Thanksgiving wish comes true

Jeff Howlett of Hot Springs bagged his biggest buck, a 10-point, the day after Thanksgiving from the same stand where his wife Kaela (shown) bagged a mature 8-point on opening day of modern gun season.
(Photos submitted by Jeff Howlett)
Jeff Howlett of Hot Springs bagged his biggest buck, a 10-point, the day after Thanksgiving from the same stand where his wife Kaela (shown) bagged a mature 8-point on opening day of modern gun season. (Photos submitted by Jeff Howlett)


Jeff Howlett of Hot Springs had a fine Thanksgiving, but the day after Thanksgiving was even better.

Howlett, 33, killed his biggest buck in northern Grant County. Howlett has not measured the antlers, but the 10-point rack is exceptional for an area that isn't known for producing exceptional racks.

"I've been hunting this club since I was 14," Howlett said. "The quality of our deer has gotten better, no doubt about it."

The club follows statewide Arkansas Game and Fish Commission regulations for legal bucks. Previously, club rules required a total of six points and a minimum inside spread of 12 inches.

"When we had the 6/12 rule, those were the worst bucks I've ever seen," Howlett said. "Ever since we went to Game and Fish [regulations], we just have a better deer herd. There's a lot less 'culls' it seems like."

Howlett's 10-point wasn't a freak. His wife Kaela killed a big 8-point on opening day of modern gun season that was probably a year younger than the 10.

"My mom has racks on her wall from a stand in that same area that will blow your mind," Howlett said. "Some of them put mine to shame."

While Howlett's stand has always been productive, it goes through peaks and valleys depending on the amount of logging that occurs around it. It used to be in very tight quarters in a thicket, but Howlett said the woods have been clearcut. The sight lines are now about 300 yards.

After a festive Thanksgiving, Howlett said he had to will himself to go hunting. His reward for perseverance was a phenomenal day of deer activity that culminated with the arrival of the 10-point. Before legal shooting time, a pair of does fed a short distance away. Two small bucks walked behind them. That's not unusual. There are a lot of young bucks on the property, and they are not particularly cautious. Howlett put his gun down.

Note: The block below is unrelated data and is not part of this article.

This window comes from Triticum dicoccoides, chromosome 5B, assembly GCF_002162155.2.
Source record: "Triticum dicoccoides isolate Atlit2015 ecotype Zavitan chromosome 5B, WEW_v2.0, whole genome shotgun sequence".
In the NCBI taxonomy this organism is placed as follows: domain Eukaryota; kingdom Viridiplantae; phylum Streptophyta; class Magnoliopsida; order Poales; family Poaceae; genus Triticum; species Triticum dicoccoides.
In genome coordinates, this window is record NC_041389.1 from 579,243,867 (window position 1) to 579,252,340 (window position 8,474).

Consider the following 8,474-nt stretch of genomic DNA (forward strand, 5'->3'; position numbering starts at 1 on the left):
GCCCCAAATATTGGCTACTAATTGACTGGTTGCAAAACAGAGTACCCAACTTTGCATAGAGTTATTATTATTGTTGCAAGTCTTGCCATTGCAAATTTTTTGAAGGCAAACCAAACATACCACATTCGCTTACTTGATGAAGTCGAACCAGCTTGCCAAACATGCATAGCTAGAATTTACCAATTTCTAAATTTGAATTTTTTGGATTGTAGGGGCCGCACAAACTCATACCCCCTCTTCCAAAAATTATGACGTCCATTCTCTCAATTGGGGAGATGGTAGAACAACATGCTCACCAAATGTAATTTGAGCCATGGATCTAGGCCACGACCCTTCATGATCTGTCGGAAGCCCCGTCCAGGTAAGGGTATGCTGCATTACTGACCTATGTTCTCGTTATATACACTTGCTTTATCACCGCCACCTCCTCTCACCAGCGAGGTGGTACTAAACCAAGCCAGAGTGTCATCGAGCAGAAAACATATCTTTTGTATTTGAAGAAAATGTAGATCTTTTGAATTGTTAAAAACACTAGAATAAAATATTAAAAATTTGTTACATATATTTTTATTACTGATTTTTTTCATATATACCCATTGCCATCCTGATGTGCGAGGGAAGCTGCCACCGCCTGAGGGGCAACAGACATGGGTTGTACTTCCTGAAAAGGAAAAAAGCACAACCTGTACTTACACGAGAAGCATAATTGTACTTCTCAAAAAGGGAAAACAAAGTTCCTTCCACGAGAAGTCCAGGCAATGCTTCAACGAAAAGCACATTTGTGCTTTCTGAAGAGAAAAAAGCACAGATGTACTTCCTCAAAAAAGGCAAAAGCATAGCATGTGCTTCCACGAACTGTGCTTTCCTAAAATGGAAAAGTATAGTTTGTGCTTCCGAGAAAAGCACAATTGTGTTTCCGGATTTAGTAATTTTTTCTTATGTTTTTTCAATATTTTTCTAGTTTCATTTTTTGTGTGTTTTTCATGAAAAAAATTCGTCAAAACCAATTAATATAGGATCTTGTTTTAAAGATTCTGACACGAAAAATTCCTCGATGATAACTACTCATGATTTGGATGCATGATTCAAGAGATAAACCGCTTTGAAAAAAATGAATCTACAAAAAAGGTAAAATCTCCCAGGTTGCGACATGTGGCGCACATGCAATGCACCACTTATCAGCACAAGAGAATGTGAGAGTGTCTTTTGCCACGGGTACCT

"I wish I hadn't of," Howlett said. "An hour later, I saw the biggest deer I've ever seen out there. He was almost black, a big, big bodied deer. After that, for sure I put the gun out the window again and left it there."

Howlett was getting impatient. He said he usually kills his bucks on opening weekend. Besides Kaela's 8-point, Howlett's mother Pam got an 8- and 10-point on opening weekend, as well. Understandably, Howlett kept his finger off the trigger hoping for something special.

"It was getting toward the end of the season. It was time to get groceries," Howlett said. "I was ready to shoot anything legal."

At dusk, Howlett decided it was time to hit the checkout line. A doe and her fawn crossed in the open about 150 yards away. Howlett stopped them with a loud whistle."

"I was going to shoot her, but that buck was right behind her," Howlett said. "I whistle-stopped him. I counted three on one side and let 'er rip."

With two young sons, the Howletts must alternate hunting days. Kaela saw the 10-point earlier and had her heart set on getting it. Howlett said he told her jokingly that he was going to shoot it, which provoked some good-natured but pointed ribbing.

"I had to call her up and tell her, 'Honey, I killed your buck,' " Howlett said. "I was afraid she was going to be mad at me, but she wasn't."

Howlett shot the buck with a Savage Model 110 chambered in 270 Winchester. His scope was a Nikon Pro Staff. His ammunition was Hornady Super Performance.

"If you ain't using Super Performance, you need to," Howlett said. "It's a little pricier, but I've had to track only deer in the last 10 years."

Howlett uses Spy Point cameras that send photos to his phone in real time.

"This is the first year I've had them, and they're awesome," Howlett said. "We come from Hot Springs, and a lot of times we'd come here just to check cameras. The monthly [cellular] fee pays for your gas. When it's coming to you live, it gets you excited for the season."

Howlett said his cameras routinely photograph a big 9-point that always leaves right before legal shooting light in the morning, and it only shows up in the evening right after legal shooting time has passed. Howlett said he believes that's the buck that eluded him the morning he got his 10-point. He said he is not disappointed to have gotten the smaller specimen.

"My philosophy is don't pass up something on the first day that you would be more than happy with on the last day," Howlett said. "It was the biggest one I ever got. I was on Cloud Nine. I was just hoping my wife wouldn't be mad."


  photo  Jeff Howlett of Hot Springs (shown) bagged his biggest buck, a 10-point, the day after Thanksgiving from the same stand where his wife Kaela bagged a mature 8-point on opening day of modern gun season. (Photos submitted by Jeff Howlett)